At the end of the day my shirt laid heavy on my chest, my shorts clinged to my thighs and my shoes which were soaked through had been making a sloshing sound over the last few miles of the race. As much as I hated running in the cold. As often as I complained about being outside in the non-summer temperatures from November until late April, this day had my number. At the end of this race, on a day when the temperatures soared and dew point made the trails of North Carolina feel like the swamps of the Bayou I would have welcomed a below 30 degree day.
(The face of heat, despair, and defeat at
Medoc Mountain Meltdown 2016)
The heat and humidity of the south can be stifling. The heavy woven blanket of high humidity and relentless heat can suck the very life out of you. It’s hard just walking to your car at the end of a long work day. It’s doubly hard to want to do anything outside. As much as I enjoy running, at times, the summer conditions make me want to hide under a comforting blanket of air conditioning. During the dog days of summer my running lacks any spunk. Distances feel overwhelming, a five miler wears on my body like 10, 15 or 20. My long runs have me feeling weak, slow, and wondering if I am truly an ultra-runner at all. The reported “feel” like heat index cause my training days to suffer. Normally I tend to scale back my racing and I fall into survival mode awaiting the return of fall. But this year I decided to try a different tactic I decided to embrace the summer heat and run three monster races.
(At the finish of the Eastern Divide 50k)
JUNE: Eastern Divide 50k, what can I say about a race that starts off with a 2,000 foot climb in the first five miles. Looking back, I can say, “I was not ready.” During the opening salvo, I took body blows to the lungs and legs. The jabs left me staggering, I was lost for words and oxygen. As I reached the summit my heaving chest and clouded mind would only allow me to formulate a few words, “that sure was a butt kicker.” My legs were spent, my shirt was soaked and I had 26 more miles to go. The ED50k was a well organized race…one that will truly test your vigor from the very beginning to the wild end. This race is a “Butt Kicker”.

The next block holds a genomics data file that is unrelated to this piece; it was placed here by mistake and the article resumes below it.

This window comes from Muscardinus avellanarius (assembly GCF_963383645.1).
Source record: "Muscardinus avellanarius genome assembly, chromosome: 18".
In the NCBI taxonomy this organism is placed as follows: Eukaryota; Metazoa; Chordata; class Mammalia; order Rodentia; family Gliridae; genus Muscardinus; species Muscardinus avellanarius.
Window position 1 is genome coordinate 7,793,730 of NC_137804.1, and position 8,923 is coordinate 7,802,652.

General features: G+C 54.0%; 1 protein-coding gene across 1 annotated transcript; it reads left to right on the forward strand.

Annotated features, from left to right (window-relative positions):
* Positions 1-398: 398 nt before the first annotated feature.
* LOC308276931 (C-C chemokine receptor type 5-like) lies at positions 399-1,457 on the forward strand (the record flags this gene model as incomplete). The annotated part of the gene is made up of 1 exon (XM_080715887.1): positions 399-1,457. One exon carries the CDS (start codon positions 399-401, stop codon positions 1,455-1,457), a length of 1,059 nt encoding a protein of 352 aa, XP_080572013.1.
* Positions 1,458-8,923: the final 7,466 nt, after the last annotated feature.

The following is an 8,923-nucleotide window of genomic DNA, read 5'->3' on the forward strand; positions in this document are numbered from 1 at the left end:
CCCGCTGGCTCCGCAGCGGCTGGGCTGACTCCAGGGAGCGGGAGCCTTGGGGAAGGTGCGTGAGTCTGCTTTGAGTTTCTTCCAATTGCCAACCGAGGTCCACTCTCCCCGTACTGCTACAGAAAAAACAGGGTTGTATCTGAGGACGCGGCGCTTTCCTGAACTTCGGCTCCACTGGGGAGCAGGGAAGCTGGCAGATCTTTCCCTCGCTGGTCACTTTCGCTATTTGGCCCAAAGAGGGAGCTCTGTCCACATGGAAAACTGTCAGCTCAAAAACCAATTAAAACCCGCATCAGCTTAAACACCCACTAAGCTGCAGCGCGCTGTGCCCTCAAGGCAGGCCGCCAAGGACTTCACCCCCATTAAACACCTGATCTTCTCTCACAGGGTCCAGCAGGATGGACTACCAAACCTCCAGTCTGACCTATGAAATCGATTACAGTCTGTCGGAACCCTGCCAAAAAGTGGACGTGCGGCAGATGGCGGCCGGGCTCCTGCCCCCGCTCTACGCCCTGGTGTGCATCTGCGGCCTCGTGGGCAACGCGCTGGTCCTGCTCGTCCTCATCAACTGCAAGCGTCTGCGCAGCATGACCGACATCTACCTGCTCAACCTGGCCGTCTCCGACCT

I run 90% of my miles on flat to mild rolling hills. Honestly I hate to call them hills at all, more like slight changes along the road. I wasn’t really ready for what the ED50k had to offer, even though I thought I was. What elevation I do get to run over is limited to 1,000 feet spread over 12.5 miles. The near straight up climb to open this race got my attention in a hurry and set the tone of the day. I enjoyed the challenge even though my quads were exploding as my heart raced to feed my muscles. After the initial climb, the course is a collection of elevation changes on mountain trails among some picture-perfect backdrops of green forests and never-ending fire roads without much flat terrain.
(Course map of ED50k)
Although the 30 miles still had us squarely in Virginia the final mile off the day felt more like a run through a Amazon jungle. This dash to the finish is best described as a narrow trail navigated over exposed roots, under low hanging branches perfectly positioned to impact your head, between boulders that restricted the path, and around moss covered trees. Breaking into a clearing the inflatable finish line on the grounds of the country club made famous by Baby of Dirty Dancing fame never looked more inviting. I was spent after finishing the ED50k and felt like I earned every second of my 6:55 minute finishing time, a good amount over previous 50k times run over more welcoming terrain. Check out the Eastern Divide 50k website.
An hard race no matter the distance can be filled with many highs and many lows. I tried to capture that drama in my book Running to Leadville.
JULY: Grandfather Mountain Marathon, It was a cool summer day in comparison to the feels like temperatures of 110+ just days prior. Standing on the track surrounding the Appalachian State football field I could feel a drop of sweat run down my back as the race director welcomed everyone.
(Course map of Grandfather Mountain Marathon)